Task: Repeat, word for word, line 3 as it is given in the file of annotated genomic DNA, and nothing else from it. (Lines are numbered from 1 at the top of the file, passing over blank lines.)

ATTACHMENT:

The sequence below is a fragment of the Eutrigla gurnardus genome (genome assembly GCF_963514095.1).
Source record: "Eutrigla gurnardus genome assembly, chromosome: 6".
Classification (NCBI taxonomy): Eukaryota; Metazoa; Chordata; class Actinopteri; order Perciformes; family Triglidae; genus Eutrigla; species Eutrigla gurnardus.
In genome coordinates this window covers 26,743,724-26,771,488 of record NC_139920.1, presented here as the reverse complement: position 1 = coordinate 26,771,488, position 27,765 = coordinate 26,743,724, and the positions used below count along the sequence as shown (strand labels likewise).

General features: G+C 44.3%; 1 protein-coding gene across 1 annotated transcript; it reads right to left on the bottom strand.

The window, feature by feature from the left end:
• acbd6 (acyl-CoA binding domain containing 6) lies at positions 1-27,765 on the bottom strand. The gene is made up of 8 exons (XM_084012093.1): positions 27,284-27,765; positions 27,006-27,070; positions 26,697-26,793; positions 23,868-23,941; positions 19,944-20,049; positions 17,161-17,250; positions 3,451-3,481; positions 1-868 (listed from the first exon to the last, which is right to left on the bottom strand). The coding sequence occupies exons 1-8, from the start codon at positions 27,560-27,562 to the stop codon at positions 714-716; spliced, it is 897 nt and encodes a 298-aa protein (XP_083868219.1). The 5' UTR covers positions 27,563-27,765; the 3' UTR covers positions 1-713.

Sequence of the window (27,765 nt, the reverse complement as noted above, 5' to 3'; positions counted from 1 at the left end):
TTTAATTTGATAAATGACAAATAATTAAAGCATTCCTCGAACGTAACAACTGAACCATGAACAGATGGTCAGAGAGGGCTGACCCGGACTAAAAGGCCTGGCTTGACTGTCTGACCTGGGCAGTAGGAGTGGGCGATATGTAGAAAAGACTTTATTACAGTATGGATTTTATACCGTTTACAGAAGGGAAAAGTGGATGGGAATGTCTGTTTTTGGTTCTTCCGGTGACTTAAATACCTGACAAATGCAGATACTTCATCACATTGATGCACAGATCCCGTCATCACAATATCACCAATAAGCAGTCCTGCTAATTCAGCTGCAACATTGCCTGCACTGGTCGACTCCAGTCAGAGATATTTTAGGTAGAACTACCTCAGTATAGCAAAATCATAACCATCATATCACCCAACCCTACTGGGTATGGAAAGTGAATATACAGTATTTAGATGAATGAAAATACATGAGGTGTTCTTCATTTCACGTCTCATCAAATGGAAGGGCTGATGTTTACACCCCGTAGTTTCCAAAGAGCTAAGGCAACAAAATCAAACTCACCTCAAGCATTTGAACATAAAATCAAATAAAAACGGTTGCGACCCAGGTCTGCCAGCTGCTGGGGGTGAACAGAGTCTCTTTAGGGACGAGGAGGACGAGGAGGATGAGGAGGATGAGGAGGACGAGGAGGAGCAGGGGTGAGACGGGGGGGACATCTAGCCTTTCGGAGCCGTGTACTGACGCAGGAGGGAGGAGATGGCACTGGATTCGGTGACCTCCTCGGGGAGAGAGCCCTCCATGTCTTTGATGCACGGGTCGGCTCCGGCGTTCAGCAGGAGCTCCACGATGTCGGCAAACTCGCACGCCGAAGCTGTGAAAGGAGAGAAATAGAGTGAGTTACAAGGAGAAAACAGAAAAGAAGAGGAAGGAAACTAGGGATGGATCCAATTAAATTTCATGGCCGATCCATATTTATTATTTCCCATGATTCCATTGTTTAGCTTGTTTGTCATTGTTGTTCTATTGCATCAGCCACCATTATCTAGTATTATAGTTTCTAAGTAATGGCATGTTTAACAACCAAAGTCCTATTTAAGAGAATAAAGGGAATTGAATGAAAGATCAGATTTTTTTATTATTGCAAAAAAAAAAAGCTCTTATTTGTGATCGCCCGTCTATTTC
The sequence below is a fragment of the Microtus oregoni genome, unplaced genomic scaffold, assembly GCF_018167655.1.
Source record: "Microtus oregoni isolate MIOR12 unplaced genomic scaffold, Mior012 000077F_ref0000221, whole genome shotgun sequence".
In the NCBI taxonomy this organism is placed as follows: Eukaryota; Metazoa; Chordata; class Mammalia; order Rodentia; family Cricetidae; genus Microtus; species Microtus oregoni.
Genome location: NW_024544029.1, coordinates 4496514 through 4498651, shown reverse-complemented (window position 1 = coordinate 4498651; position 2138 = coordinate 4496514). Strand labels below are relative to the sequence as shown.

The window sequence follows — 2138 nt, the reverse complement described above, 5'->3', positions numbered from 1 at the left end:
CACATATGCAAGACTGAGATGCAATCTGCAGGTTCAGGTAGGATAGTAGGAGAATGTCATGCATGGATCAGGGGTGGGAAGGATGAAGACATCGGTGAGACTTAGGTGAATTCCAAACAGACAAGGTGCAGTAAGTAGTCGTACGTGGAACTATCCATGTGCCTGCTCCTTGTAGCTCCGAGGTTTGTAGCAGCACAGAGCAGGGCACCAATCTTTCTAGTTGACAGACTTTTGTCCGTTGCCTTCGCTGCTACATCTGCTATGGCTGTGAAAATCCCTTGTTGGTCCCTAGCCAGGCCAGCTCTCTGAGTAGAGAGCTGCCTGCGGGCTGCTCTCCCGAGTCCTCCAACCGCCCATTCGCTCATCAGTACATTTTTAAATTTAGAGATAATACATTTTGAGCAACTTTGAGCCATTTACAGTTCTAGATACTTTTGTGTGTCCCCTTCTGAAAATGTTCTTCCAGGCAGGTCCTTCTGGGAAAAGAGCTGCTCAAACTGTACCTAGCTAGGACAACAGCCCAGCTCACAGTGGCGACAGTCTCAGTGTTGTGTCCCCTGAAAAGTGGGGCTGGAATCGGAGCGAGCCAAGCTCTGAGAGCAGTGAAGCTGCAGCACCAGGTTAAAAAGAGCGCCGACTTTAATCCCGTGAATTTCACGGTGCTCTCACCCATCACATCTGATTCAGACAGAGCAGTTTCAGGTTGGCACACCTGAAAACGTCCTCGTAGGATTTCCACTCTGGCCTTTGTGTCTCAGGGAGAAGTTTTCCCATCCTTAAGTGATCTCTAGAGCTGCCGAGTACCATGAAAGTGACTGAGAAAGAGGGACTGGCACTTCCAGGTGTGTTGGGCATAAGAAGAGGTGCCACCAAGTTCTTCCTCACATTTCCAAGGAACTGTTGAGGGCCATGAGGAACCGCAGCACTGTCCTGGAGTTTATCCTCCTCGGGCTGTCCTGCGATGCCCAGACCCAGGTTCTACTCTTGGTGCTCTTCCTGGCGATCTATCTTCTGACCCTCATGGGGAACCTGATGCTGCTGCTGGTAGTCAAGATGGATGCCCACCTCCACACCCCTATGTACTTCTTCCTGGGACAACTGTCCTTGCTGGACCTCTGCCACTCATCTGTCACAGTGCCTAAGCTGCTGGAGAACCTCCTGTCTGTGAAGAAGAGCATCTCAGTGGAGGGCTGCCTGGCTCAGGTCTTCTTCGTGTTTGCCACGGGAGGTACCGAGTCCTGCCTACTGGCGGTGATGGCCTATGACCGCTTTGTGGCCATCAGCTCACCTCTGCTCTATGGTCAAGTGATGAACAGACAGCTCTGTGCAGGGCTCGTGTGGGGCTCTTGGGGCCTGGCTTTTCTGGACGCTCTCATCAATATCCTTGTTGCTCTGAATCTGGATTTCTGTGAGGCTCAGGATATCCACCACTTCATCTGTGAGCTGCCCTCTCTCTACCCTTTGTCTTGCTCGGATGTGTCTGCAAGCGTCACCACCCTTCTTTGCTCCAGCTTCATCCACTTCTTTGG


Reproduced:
Classification (NCBI taxonomy): Eukaryota; Metazoa; Chordata; class Actinopteri; order Perciformes; family Triglidae; genus Eutrigla; species Eutrigla gurnardus.